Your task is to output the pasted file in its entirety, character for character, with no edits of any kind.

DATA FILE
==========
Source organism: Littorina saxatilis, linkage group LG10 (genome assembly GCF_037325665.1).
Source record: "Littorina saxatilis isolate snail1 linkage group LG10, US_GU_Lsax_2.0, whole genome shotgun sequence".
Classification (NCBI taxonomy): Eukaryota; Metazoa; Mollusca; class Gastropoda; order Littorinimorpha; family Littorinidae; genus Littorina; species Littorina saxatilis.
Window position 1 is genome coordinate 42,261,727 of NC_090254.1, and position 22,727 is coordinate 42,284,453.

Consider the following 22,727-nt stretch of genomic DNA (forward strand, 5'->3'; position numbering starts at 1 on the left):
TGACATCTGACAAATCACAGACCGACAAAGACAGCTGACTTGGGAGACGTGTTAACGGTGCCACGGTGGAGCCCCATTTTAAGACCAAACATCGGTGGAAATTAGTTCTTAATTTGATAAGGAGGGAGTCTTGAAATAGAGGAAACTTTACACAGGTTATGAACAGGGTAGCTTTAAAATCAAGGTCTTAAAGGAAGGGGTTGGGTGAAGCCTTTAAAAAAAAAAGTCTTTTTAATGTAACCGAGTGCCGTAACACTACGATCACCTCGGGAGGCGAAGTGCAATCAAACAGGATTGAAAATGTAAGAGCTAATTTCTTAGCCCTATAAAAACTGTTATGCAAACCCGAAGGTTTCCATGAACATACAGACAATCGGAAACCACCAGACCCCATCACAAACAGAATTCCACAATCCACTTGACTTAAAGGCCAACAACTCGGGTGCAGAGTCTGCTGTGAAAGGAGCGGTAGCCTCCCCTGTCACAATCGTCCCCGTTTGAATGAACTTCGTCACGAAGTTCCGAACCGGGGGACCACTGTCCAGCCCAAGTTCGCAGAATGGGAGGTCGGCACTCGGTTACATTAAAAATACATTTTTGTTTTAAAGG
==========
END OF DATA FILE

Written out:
Source organism: Littorina saxatilis, linkage group LG10 (genome assembly GCF_037325665.1).
Source record: "Littorina saxatilis isolate snail1 linkage group LG10, US_GU_Lsax_2.0, whole genome shotgun sequence".
Classification (NCBI taxonomy): Eukaryota; Metazoa; Mollusca; class Gastropoda; order Littorinimorpha; family Littorinidae; genus Littorina; species Littorina saxatilis.
Window position 1 is genome coordinate 42,261,727 of NC_090254.1, and position 22,727 is coordinate 42,284,453.

Consider the following 22,727-nt stretch of genomic DNA (forward strand, 5'->3'; position numbering starts at 1 on the left):
TGACATCTGACAAATCACAGACCGACAAAGACAGCTGACTTGGGAGACGTGTTAACGGTGCCACGGTGGAGCCCCATTTTAAGACCAAACATCGGTGGAAATTAGTTCTTAATTTGATAAGGAGGGAGTCTTGAAATAGAGGAAACTTTACACAGGTTATGAACAGGGTAGCTTTAAAATCAAGGTCTTAAAGGAAGGGGTTGGGTGAAGCCTTTAAAAAAAAAAGTCTTTTTAATGTAACCGAGTGCCGTAACACTACGATCACCTCGGGAGGCGAAGTGCAATCAAACAGGATTGAAAATGTAAGAGCTAATTTCTTAGCCCTATAAAAACTGTTATGCAAACCCGAAGGTTTCCATGAACATACAGACAATCGGAAACCACCAGACCCCATCACAAACAGAATTCCACAATCCACTTGACTTAAAGGCCAACAACTCGGGTGCAGAGTCTGCTGTGAAAGGAGCGGTAGCCTCCCCTGTCACAATCGTCCCCGTTTGAATGAACTTCGTCACGAAGTTCCGAACCGGGGGACCACTGTCCAGCCCAAGTTCGCAGAATGGGAGGTCGGCACTCGGTTACATTAAAAATACATTTTTGTTTTAAAGG